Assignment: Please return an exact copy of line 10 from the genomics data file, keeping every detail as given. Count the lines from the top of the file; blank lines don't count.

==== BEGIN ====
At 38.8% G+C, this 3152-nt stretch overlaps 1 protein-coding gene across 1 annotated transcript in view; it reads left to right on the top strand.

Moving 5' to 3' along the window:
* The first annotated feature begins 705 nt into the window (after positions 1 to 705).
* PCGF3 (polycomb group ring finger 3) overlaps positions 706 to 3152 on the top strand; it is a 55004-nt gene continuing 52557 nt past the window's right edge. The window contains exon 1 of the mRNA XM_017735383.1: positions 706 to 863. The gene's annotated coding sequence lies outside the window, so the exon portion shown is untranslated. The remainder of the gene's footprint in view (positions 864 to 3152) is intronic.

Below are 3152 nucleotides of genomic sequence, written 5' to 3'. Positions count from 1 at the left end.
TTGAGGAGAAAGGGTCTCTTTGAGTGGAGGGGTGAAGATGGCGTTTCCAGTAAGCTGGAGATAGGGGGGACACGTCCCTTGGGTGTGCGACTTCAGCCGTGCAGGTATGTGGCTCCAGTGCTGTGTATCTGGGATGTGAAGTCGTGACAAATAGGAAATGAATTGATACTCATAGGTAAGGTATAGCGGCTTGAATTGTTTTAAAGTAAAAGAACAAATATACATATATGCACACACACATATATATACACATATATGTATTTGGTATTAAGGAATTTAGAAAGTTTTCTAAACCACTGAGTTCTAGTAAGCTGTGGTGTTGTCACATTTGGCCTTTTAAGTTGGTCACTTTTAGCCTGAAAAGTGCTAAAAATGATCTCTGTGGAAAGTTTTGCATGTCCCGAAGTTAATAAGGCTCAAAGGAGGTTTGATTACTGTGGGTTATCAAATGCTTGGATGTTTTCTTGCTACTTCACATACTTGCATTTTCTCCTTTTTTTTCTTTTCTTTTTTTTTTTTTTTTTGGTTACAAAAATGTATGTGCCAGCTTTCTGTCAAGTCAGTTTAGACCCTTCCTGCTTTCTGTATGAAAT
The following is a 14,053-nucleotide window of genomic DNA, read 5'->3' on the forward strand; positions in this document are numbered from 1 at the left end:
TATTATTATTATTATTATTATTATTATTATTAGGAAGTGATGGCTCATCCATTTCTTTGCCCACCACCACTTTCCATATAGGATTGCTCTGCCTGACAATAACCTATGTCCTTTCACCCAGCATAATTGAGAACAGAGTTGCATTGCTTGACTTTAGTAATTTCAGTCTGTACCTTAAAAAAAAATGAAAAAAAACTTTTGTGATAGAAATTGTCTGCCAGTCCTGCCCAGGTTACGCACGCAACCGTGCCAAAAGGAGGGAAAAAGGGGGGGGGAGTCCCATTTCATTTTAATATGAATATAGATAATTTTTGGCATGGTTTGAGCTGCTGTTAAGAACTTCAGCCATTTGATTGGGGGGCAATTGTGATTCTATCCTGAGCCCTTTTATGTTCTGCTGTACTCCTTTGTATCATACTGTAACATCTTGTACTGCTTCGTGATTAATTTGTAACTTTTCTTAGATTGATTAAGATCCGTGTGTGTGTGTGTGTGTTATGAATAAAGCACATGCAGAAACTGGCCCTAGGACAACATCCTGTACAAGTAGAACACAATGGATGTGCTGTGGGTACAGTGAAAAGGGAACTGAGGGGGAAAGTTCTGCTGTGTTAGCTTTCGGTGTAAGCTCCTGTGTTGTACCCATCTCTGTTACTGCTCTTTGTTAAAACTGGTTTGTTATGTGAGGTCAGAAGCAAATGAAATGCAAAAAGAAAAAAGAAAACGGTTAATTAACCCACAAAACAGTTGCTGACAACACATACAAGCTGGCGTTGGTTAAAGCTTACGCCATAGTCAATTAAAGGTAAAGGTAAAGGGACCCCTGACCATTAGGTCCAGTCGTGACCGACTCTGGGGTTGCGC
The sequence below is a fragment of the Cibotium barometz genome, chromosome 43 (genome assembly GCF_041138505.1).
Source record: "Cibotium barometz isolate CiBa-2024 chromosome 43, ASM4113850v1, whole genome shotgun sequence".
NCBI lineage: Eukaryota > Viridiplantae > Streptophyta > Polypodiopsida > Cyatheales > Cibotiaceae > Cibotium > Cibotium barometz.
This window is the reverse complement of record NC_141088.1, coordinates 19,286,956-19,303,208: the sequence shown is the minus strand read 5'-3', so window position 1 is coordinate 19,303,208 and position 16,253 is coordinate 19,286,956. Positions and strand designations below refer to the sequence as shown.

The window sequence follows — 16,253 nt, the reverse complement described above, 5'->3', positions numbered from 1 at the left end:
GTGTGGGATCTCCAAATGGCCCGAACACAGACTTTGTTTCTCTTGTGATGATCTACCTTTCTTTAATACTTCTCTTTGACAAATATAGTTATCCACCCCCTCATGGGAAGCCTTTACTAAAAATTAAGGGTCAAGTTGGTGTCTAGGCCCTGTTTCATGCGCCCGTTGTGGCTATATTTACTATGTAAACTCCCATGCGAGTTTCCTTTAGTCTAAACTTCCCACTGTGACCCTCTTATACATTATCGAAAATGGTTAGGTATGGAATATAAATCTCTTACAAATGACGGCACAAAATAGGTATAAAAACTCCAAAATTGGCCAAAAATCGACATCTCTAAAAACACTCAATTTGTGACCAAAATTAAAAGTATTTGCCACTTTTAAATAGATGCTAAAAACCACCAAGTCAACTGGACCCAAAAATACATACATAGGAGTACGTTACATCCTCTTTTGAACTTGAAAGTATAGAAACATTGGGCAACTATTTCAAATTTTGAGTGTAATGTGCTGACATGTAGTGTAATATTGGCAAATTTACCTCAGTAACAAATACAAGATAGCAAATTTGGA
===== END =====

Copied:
Source record: "Cibotium barometz isolate CiBa-2024 chromosome 43, ASM4113850v1, whole genome shotgun sequence".